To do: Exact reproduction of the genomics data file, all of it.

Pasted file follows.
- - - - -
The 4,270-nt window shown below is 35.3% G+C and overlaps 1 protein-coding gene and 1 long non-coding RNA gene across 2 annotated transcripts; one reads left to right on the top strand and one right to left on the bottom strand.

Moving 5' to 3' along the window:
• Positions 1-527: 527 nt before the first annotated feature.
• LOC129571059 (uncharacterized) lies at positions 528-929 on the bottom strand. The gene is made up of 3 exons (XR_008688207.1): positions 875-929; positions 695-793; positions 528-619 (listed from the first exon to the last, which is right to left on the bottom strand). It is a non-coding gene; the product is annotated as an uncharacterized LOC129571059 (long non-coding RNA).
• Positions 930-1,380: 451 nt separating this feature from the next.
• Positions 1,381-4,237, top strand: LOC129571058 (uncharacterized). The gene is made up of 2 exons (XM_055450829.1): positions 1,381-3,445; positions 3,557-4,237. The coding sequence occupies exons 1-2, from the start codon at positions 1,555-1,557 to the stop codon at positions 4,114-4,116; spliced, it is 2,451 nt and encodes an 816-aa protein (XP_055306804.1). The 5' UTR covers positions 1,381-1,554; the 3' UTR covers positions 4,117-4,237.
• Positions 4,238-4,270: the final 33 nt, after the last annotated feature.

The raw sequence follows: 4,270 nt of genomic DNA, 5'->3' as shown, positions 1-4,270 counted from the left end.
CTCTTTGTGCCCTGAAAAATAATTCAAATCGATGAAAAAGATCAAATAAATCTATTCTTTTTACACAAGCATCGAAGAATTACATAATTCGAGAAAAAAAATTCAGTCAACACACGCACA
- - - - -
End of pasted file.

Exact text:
The 4,270-nt window shown below is 35.3% G+C and overlaps 1 protein-coding gene and 1 long non-coding RNA gene across 2 annotated transcripts; one reads left to right on the top strand and one right to left on the bottom strand.

Moving 5' to 3' along the window:
• Positions 1-527: 527 nt before the first annotated feature.
• LOC129571059 (uncharacterized) lies at positions 528-929 on the bottom strand. The gene is made up of 3 exons (XR_008688207.1): positions 875-929; positions 695-793; positions 528-619 (listed from the first exon to the last, which is right to left on the bottom strand). It is a non-coding gene; the product is annotated as an uncharacterized LOC129571059 (long non-coding RNA).
• Positions 930-1,380: 451 nt separating this feature from the next.
• Positions 1,381-4,237, top strand: LOC129571058 (uncharacterized). The gene is made up of 2 exons (XM_055450829.1): positions 1,381-3,445; positions 3,557-4,237. The coding sequence occupies exons 1-2, from the start codon at positions 1,555-1,557 to the stop codon at positions 4,114-4,116; spliced, it is 2,451 nt and encodes an 816-aa protein (XP_055306804.1). The 5' UTR covers positions 1,381-1,554; the 3' UTR covers positions 4,117-4,237.
• Positions 4,238-4,270: the final 33 nt, after the last annotated feature.

The raw sequence follows: 4,270 nt of genomic DNA, 5'->3' as shown, positions 1-4,270 counted from the left end.
CTCTTTGTGCCCTGAAAAATAATTCAAATCGATGAAAAAGATCAAATAAATCTATTCTTTTTACACAAGCATCGAAGAATTACATAATTCGAGAAAAAAAATTCAGTCAACACACGCACA